You have become someone who creates value to the client rather than just being an expense that creates pretty designs.
From here I will research the competition and look for products that have similar features.
So now it’s time to do some user research. Here you want to find out the users’ pain points, what they want from an app like yours, what they don’t want, what similar product they might use and so on. Basically the users’ needs and goals. This can be done in the form of questionnaires online or in person and user groups.
Now with all the data collected, I will start creating user personas and user journeys. From these I can interpret the main pain points and find out all the main user goals and needs. I will review these with the client/stakeholder and come up with a list of functionality and solutions to meet the goals and needs.
Next I will talk with the developers to see if this functionality is possible and if there are any problems and fixes we can come up with.
Now it’s time to come up with an MVP (minimum viable product) with clients/stakeholders and get cracking on the designs.
Part two: Ideate (now the fun starts)
Here is where I will start to come up with basic thumbnails and wireframes.
Lots and lots of them.
By using the answers I got from the business goals and users’ goals I can make informed design decisions to create my mock-ups.
Trying to rethink the established design patterns but not break the wheel is a good way to attempt to improve things. Also trying to challenge yourself on every project will help you to improve as a designer. This could be as simple as just using a new grid system or type-scale that you have never used before.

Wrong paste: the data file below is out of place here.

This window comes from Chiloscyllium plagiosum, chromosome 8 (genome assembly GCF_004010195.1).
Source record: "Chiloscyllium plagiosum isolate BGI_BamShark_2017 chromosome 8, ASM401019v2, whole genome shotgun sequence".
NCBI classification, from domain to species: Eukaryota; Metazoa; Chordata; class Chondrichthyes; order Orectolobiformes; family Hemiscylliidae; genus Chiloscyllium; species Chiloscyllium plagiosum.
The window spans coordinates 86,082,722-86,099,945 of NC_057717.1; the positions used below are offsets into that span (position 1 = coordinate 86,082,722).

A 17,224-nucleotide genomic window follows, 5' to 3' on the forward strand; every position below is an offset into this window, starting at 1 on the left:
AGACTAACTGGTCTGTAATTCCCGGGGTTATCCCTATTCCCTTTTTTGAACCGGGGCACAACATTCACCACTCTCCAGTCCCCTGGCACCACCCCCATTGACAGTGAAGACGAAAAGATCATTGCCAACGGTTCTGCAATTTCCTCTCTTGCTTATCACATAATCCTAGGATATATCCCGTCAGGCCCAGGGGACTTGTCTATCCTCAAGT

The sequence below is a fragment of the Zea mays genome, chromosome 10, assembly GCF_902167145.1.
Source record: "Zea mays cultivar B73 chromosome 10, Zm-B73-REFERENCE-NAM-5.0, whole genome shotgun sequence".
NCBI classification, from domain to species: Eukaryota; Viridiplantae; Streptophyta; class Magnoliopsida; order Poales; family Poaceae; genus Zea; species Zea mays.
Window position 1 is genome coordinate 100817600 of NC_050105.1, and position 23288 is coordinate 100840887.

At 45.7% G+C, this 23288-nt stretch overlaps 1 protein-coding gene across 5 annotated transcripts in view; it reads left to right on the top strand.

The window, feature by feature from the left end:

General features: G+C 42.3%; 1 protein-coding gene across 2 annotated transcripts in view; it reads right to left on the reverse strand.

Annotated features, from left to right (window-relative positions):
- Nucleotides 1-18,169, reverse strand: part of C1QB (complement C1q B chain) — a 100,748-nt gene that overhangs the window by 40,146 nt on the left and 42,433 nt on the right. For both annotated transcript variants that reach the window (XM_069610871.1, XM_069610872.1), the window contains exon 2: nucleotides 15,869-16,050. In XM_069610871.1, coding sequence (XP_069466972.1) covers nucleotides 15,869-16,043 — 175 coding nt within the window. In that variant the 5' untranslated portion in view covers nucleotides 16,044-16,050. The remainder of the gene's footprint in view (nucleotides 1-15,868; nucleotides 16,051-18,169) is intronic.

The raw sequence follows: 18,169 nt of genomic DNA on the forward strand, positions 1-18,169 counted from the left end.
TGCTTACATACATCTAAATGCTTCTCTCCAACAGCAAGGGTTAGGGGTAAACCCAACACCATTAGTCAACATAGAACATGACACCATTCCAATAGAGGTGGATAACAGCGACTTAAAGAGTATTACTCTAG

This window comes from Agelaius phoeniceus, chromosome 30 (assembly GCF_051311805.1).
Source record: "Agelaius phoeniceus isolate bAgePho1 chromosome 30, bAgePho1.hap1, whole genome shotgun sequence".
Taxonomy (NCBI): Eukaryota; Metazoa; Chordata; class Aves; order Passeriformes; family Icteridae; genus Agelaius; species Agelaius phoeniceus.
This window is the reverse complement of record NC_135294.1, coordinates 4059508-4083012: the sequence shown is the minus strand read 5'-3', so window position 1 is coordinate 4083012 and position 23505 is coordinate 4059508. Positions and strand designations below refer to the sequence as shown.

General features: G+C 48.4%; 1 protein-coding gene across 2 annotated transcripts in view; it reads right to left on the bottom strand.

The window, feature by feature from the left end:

By spending time here I can work out all the UX issues and solve any problems I find on paper quickly. Jumping straight on the computer can waste a lot of time. If you find UX issues 6 hours in and now have to start from scratch.
I will choose the solutions I think work best and turn them into low-fidelity wireframe in Sketch. Then I will present these to the clients and stakeholders for review. Having devs involved at this point can be a good idea before we go too far in to the design phase.
Once any changes have been implemented I will create some mid fidelity wireframes and present these.
If everyone is happy and it is time to start the UI and visual design phase.
Here is where I use my design process to create my final designs.
I have my wireframes to hand, I will now create a grid system that I think will work well usually a 12-column gird and using a scale for sizing and proportions.
Next, I will choose which fonts will convey the feel of the project. Also I will define a type-scale and put all this in my Sketch document for reference. I try to keep contrast in mind here for visual interest.